As an SLM back in the day, this is the phrase that I would hear over and over waiting for taxis to take me back to my mission site. It wasn’t until my second year of serving as a lay missioner that I had a chance to see some of the work that is done in Yapacaní, mainly just the radio station where a fellow SLM and myself worked on a video project. Ironically, I didn’t step foot into the radio station this visit, but I was able to see much of the other ministries that the Salesian priests/sisters run.
Yapacaní has perhaps one of the most comprehensive projects that I have seen in Bolivia. Together with the Salesian sisters (FMAs), the Salesian priests (SDBs), who are based in a town 15 minutes away, run the parish of Mary Help of Christians, a boarding home for kids from the “campo” (CEDINC), the oratory, Radio Ichilo (which includes a TV channel as well), a soup kitchen for the elderly (where the food is really good!), and visits to the communities where they do catechism, celebrate mass, and oratories. The FMAs run a technical school that offers classes in English, computers, and a couple of other trades that are escaping me at the moment.
Needless to say, there is a lot of work there.
The lay missioner (SLM) there, Chris Rodriguez, is the first SLM to be placed there. He began working there 3 months ago mainly focusing on working with the kids of the boarding home, CEDINC, with daily support from helping with getting the kids ready for school to helping to prepare project proposals to improve the site. In the afternoons he has been helping out in the parish office where they run a Canadian child sponsorship program that requires constant attention with letter translations, filing, research, family evaluations, and a host of other tasks that require the program to run. Through the program, the parish is able to offer almost 500 sponsorships to kids whose families would struggle to pay the most basic of needs for their children.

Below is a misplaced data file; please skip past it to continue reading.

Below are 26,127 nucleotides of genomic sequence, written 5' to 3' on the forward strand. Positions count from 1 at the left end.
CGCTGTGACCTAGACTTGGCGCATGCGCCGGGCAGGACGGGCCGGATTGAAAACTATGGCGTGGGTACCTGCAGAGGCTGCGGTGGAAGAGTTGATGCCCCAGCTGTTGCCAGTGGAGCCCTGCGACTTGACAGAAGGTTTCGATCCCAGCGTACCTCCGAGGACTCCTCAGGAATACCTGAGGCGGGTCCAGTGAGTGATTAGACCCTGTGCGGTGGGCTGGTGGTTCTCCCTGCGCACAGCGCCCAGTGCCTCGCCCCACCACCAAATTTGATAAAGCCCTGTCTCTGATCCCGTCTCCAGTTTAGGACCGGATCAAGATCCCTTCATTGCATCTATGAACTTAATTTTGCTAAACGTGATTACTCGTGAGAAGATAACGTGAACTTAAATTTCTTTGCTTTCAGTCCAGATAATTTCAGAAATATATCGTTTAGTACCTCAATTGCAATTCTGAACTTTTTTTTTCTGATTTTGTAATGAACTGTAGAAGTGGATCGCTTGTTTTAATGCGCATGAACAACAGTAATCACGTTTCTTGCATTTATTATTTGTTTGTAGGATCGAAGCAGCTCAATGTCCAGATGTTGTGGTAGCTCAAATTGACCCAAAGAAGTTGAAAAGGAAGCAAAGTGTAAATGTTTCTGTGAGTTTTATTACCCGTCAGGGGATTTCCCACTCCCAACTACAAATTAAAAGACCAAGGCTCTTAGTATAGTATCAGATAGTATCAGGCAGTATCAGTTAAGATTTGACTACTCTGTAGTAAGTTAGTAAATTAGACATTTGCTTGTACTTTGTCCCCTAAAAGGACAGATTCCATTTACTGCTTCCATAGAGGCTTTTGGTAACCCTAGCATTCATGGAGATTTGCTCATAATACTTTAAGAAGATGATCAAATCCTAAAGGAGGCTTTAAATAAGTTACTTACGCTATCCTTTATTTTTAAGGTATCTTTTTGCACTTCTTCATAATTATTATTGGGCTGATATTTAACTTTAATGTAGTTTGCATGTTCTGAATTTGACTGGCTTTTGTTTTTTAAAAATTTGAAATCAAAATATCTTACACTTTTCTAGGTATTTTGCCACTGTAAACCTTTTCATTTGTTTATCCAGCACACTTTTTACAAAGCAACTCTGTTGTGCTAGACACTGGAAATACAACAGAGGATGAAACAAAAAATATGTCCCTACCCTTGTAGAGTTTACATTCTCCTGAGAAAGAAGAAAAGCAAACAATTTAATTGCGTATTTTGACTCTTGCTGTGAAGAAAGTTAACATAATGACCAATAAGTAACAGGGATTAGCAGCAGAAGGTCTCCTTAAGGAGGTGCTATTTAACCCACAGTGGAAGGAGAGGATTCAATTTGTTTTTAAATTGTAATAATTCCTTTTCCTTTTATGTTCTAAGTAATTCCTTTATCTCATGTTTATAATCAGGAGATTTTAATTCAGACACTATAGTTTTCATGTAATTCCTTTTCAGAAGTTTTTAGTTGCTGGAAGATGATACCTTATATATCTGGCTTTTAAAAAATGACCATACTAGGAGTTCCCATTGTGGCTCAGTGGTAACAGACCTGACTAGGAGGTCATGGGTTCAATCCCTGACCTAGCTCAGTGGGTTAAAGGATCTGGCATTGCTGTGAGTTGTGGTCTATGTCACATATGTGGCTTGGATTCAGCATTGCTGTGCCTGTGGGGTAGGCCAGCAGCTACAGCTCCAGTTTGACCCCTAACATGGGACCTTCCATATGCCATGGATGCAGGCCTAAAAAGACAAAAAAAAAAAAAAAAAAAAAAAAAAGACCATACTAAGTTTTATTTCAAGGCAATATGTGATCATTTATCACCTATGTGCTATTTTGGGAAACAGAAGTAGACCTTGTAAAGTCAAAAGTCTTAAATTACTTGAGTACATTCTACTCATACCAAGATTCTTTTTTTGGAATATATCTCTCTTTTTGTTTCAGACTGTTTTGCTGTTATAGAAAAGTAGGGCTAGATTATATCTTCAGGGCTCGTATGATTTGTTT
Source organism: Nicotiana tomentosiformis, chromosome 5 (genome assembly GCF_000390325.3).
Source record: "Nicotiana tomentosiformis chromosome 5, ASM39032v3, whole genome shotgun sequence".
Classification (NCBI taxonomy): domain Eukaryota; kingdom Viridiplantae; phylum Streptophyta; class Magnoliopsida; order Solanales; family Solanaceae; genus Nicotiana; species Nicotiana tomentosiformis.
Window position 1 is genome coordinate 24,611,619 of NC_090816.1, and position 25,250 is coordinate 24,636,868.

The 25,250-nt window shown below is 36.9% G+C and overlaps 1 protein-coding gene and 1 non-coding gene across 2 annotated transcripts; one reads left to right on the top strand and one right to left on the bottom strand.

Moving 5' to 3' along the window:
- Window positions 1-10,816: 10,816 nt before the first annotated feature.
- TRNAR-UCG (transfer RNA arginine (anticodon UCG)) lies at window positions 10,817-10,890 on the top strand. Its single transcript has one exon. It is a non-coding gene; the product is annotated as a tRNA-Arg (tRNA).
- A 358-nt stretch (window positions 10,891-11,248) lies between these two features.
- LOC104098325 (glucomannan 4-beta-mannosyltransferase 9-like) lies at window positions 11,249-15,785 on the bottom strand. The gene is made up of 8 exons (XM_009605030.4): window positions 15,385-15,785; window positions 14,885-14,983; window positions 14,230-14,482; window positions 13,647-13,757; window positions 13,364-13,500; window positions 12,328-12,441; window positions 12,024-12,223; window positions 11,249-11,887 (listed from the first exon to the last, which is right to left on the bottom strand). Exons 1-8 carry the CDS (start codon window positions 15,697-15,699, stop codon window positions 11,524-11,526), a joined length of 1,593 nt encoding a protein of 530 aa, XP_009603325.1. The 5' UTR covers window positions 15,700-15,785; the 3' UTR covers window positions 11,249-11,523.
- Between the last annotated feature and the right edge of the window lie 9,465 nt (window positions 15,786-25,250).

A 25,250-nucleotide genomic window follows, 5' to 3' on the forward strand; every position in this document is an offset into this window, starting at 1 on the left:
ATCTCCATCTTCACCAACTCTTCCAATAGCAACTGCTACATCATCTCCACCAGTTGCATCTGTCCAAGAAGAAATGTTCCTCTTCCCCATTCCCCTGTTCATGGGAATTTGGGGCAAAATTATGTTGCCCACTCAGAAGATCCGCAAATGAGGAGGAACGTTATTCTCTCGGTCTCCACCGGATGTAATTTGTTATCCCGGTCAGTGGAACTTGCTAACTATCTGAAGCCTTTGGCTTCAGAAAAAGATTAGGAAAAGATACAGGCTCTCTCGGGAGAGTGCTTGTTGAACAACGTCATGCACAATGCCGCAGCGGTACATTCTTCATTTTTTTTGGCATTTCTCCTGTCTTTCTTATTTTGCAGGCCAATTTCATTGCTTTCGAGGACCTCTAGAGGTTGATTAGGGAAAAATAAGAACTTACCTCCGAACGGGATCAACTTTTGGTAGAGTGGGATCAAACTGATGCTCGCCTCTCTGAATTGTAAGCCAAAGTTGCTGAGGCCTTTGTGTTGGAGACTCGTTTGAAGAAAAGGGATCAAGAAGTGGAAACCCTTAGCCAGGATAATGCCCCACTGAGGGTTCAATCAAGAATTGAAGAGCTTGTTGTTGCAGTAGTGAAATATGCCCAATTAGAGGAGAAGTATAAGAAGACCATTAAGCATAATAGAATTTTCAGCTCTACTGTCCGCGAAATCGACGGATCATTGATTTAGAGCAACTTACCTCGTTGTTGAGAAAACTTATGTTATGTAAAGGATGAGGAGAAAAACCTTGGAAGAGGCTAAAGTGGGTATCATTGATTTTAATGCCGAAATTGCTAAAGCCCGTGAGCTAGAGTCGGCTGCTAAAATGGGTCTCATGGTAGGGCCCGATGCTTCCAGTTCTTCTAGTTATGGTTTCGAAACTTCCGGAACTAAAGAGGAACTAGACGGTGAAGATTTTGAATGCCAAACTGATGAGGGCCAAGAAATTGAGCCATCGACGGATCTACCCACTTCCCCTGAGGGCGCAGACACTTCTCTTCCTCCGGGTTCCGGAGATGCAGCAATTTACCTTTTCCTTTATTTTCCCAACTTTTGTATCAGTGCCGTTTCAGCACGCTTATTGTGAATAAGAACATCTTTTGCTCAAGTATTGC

For lunch, Chris frequents the elderly soup kitchen where you can find, from what I saw, a very lively and talkative crowd! When we arrived to eat there we headed over to Chris’ table and were soon greeted by the other “regulars” of the table who demanded to know where Chris had gotten lost and why they hadn’t seen him in over a week! It was as if he were being reprimanded by multiple grandparents – which was pretty amusing to see! It was a great program to see, as I really only seen the projects that focus on the children and their needs…but it seems as though society can sometimes forget about the most knowledgeable and greatest resource of information: the elderly. This was the first of its kind that I have ever seen in Bolivia and I was happy to see it fully-functioning…and with amazing food!
As a first-time site, it isn’t without its challenges, though. It’s always an adventure finding your way and role in a new culture, but when everything is new to both the SLM and receiving community it can present additional challenges. Yapacaní is not immune to this challenge, and it is an aspect of the mission that Chris, as well as the parish priest, Fr. Arturo, are taking in good-stride. I truly feel that the mission there has incredible potential in being a permanent SLM site and I think that this could be the beginning of a great relationship with the Salesians, both SDBs and FMAs, there.
For now, it’s off to Cochabamba where I will spend some days visiting our SLMs at “Hogar María Auxiliadora” in the outlying community of Itocta, where the cows almost outnumber the people! It will be a welcomed changed from the hot and humid weather of Yapacaní and the Santa Cruz region. I didn’t bring nearly enough clothes to have to wear 2 shirts/day due to the amount of sweating that happens!
Until next time!
Peace and prayers,